The most recent Too Much Medicine article estimated the extent of overdiagnosis of abdominal aortic aneurysm (AAA).6 Researchers in Sweden and Denmark offered preliminary estimates that up to half of the aneurysms detected in screening programmes would not go on to cause any harm and were thus “overdiagnosed.”
Let’s build the evidence base
The Too Much Medicine series is starting to reveal a pattern across a range of different conditions: the diagnosis and treatment of conditions in an increasing number of people with milder problems or at lower risks, some of whom will be helped, but a proportion of whom will be harmed. Disease definitions are being broadened, thresholds lowered, and diagnostic processes changed in ways that increase patient populations without rigorous investigation of the potential harms of those changes or proposed systems to mitigate those harms.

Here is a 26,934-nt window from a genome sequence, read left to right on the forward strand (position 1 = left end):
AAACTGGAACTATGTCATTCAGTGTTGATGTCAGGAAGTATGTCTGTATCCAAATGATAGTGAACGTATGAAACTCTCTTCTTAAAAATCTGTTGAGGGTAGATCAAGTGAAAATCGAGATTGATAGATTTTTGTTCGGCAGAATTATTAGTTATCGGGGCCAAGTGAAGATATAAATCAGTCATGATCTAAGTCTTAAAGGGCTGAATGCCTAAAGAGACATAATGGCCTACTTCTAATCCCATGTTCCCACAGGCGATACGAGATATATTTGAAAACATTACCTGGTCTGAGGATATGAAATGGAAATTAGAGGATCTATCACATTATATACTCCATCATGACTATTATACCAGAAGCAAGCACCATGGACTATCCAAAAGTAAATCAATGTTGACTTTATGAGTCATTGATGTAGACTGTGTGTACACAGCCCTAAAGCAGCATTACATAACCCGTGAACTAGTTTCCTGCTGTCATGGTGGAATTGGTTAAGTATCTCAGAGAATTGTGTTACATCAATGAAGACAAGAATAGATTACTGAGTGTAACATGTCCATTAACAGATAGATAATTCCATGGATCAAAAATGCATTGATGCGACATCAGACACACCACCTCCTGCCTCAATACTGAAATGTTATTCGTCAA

As the series shows, the evidence for overdiagnosis of some conditions is still speculative, with no numerical estimates of its magnitude. In other conditions the evidence is more mature, and, while uncertainty persists, numbers are starting to emerge from the ongoing scientific investigation of the problem. In addition to building an evidence base to inform responses in practice and policy, the series is creating a treasure trove of methodologies for other researchers interested in investigating the harms done by medicine’s expanding diagnostic empire, as well as its benefits. And, perhaps most importantly, each of the articles is explicit about the limitations of the evidence, underscoring a wider aim of those investigating the problem of too much medicine: to try to avoid doing any more harm when attempting to wind it back.